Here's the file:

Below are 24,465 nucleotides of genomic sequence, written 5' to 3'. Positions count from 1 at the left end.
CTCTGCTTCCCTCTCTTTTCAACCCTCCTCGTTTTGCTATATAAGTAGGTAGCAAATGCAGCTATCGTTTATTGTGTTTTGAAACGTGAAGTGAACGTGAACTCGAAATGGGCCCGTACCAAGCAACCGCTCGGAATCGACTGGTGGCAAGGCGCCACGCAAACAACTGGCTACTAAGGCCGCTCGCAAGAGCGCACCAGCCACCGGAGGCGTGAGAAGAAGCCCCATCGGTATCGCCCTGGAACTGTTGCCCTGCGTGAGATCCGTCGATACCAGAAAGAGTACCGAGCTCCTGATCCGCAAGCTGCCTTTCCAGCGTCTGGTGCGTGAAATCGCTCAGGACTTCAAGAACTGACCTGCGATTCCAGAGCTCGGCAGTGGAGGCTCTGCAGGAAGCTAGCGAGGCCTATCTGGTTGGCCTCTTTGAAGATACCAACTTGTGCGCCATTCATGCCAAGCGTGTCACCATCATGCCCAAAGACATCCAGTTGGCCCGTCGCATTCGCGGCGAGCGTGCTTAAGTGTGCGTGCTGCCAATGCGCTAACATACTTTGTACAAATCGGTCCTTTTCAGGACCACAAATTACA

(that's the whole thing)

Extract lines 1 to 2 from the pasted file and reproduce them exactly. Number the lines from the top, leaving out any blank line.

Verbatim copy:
Below are 24,465 nucleotides of genomic sequence, written 5' to 3'. Positions count from 1 at the left end.
CTCTGCTTCCCTCTCTTTTCAACCCTCCTCGTTTTGCTATATAAGTAGGTAGCAAATGCAGCTATCGTTTATTGTGTTTTGAAACGTGAAGTGAACGTGAACTCGAAATGGGCCCGTACCAAGCAACCGCTCGGAATCGACTGGTGGCAAGGCGCCACGCAAACAACTGGCTACTAAGGCCGCTCGCAAGAGCGCACCAGCCACCGGAGGCGTGAGAAGAAGCCCCATCGGTATCGCCCTGGAACTGTTGCCCTGCGTGAGATCCGTCGATACCAGAAAGAGTACCGAGCTCCTGATCCGCAAGCTGCCTTTCCAGCGTCTGGTGCGTGAAATCGCTCAGGACTTCAAGAACTGACCTGCGATTCCAGAGCTCGGCAGTGGAGGCTCTGCAGGAAGCTAGCGAGGCCTATCTGGTTGGCCTCTTTGAAGATACCAACTTGTGCGCCATTCATGCCAAGCGTGTCACCATCATGCCCAAAGACATCCAGTTGGCCCGTCGCATTCGCGGCGAGCGTGCTTAAGTGTGCGTGCTGCCAATGCGCTAACATACTTTGTACAAATCGGTCCTTTTCAGGACCACAAATTACA